Even though the Cavs are trailing 0-2 in the NBA Finals once again, the first two games in Oakland this year look much more promising than last year’s blowouts. After the heartbreaking loss in Game 1 followed by the somewhat competitive Game 2 until the fourth quarter, the Cavs look to take back some momentum as they play Games 3 and 4 at The Q this week.
The Cavs are a much different team when on their home court. In nine games at the Q, the Cavs are 8-1, with their only loss coming in the first game of the playoffs versus Indiana. After the opening two games in Oakland, the Cavs have dropped to 4-7 on the road, where everyone on the team other than LeBron has not been themselves, or at least unlike how they play at home.
Firstly, the Cavs’ level of effort in home games is incomparable to what it is on the road. The offense is more active, the defense looks more aware and the rebounding is more consistent and aggressive. One thing that I cannot stand to see every road game is the stretch of possessions where the defense is completely lost and opponents are getting free baskets inside due to late switches or just general lack of recognition. While this happens at home, too, I feel that the Cavs respond better to these stretches, both offensively and defensively. The offense is more likely to create opportunities for all five players and the defense locks into a “crunch-time” mode for a few minutes even if it’s just the first quarter. While it’s hard to pinpoint these changes in effort with stats themselves, the win-loss record shows their improved effort at home, as does their numbers on the boards and preventing turnovers.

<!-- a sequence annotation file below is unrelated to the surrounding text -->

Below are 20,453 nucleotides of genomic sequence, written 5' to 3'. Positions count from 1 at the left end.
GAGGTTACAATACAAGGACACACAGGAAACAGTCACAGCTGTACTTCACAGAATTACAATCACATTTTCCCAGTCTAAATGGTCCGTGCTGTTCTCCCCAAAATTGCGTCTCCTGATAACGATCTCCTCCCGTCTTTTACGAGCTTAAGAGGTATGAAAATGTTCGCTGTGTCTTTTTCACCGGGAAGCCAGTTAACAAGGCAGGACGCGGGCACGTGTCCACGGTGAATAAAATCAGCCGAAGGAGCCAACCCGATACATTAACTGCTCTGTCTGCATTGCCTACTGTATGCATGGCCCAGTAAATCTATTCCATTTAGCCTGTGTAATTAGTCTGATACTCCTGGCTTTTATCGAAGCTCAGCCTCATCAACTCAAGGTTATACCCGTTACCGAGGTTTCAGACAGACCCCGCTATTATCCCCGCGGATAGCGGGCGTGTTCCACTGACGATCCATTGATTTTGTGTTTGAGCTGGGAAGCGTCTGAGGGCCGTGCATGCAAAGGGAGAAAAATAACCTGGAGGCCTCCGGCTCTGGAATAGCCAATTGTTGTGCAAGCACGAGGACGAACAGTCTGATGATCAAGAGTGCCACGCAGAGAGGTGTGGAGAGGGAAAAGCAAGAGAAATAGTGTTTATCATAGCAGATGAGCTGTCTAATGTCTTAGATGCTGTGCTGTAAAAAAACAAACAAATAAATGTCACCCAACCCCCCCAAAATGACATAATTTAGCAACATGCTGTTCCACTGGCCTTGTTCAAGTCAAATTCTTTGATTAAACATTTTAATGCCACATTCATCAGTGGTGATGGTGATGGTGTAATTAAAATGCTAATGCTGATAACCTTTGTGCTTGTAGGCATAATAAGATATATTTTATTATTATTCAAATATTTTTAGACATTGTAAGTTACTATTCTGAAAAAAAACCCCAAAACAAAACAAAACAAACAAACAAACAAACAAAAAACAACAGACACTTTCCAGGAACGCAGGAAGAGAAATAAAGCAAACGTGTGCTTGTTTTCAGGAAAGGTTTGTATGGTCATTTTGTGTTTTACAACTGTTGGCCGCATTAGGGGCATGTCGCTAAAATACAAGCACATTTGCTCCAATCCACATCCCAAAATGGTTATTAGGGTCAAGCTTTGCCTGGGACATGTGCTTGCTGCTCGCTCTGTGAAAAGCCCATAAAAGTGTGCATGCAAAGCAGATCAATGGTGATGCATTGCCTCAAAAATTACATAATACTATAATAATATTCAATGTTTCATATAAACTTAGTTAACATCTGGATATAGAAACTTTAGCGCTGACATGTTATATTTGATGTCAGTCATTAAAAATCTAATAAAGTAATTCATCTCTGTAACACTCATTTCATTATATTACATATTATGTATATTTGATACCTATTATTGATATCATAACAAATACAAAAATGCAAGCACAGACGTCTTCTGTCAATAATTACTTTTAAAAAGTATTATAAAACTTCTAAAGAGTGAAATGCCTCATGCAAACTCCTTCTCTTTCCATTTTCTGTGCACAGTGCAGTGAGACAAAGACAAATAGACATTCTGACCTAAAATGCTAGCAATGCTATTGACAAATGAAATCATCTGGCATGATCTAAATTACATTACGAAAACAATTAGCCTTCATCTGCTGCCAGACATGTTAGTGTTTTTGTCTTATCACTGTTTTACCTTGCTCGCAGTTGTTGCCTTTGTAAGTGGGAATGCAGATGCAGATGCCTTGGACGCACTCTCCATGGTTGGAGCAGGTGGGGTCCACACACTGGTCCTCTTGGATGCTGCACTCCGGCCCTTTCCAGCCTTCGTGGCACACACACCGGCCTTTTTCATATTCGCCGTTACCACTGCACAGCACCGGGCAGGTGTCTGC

Second, the supporting cast finds their shooting stroke at The Q. Kyle Korver, for example, has a three-point percentage of 55% at home, compared to only 32% on the road. Larry Nance Jr. has come to life offensively as well, going 14-14 from the field for all home games since the beginning of the Raptors series. JR Smith was also a completely different player at home in the Celtics series, shooting 7-15 from deep at home, compared to a poor 3-19 on the road. The shooters appear to be more confident in their shots at The Q and I wouldn’t be surprised to see the open shots they missed in Oakland finally start to fall on Wednesday.
Lastly, a home crowd’s energy carries over to the players. An energized Cavs team has a unique complexion that even the Warriors may not be able to overcome. When the Cavs are hustling and running up and down the court, the crowd notices the energy and leads to louder fans, which in turns gives the players more of a boost on each possession. The Cavs learned last series that when the crowd enters the game, there is little hope for the road team to recover. With a team as talented and deadly as the Warriors, the crowd will play a huge role in mentally blocking the Warriors while bolstering the minds of the Cavs players. To maximize our chance of winning, we the fans need to get involved early and often!
0-2 is never a good start, but every team will look at Game 3 to change the complexion of the series, especially when it’s at home. The Cavs have won eight-straight at The Q and will need to win at least two more in order to capture another title. LeBron will do what he needs to do, but it’s up to our shooters (Korver, Smith) and interior players (Nance Jr., Tristan Thompson) in particular to put us over the top. Maybe the Cavs just need some time at home to turn this series around.